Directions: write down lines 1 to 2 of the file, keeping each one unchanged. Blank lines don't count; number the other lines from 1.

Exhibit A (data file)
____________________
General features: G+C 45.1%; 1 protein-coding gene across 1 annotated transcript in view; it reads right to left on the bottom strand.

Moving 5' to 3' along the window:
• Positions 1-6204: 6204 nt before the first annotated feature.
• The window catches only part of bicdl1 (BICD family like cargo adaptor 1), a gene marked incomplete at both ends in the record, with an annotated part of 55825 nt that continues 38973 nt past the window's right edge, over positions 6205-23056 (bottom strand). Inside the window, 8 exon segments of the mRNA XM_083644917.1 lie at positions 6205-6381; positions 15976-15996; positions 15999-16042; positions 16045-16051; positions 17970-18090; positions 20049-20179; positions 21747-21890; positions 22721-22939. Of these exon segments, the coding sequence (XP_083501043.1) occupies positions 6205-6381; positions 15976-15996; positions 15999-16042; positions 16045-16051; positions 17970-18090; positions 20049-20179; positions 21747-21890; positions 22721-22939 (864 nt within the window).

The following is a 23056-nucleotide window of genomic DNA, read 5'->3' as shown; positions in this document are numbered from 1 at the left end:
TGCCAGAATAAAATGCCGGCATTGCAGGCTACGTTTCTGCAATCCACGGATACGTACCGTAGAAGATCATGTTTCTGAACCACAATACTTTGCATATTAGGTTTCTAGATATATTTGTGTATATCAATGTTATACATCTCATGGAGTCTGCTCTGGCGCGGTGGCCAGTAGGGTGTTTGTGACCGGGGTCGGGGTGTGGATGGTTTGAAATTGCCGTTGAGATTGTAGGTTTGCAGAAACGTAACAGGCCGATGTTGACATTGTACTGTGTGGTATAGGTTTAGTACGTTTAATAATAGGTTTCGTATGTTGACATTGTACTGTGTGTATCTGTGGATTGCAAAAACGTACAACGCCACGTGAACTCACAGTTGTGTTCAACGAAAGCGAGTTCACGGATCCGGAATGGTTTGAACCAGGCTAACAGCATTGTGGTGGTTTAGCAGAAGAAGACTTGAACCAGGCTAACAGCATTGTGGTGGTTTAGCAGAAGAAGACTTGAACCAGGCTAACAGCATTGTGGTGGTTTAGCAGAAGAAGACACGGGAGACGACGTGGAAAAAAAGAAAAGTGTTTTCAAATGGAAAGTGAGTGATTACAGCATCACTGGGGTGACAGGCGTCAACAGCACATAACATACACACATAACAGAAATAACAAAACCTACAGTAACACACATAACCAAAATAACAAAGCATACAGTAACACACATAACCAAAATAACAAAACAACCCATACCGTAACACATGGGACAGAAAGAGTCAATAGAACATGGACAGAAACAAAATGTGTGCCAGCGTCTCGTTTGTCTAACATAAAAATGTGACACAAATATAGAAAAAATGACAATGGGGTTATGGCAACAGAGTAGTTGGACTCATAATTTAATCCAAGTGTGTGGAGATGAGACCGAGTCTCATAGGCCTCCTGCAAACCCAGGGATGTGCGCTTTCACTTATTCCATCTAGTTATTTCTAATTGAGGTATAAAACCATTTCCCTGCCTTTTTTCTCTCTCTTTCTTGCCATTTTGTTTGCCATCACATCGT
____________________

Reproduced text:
General features: G+C 45.1%; 1 protein-coding gene across 1 annotated transcript in view; it reads right to left on the bottom strand.

Moving 5' to 3' along the window: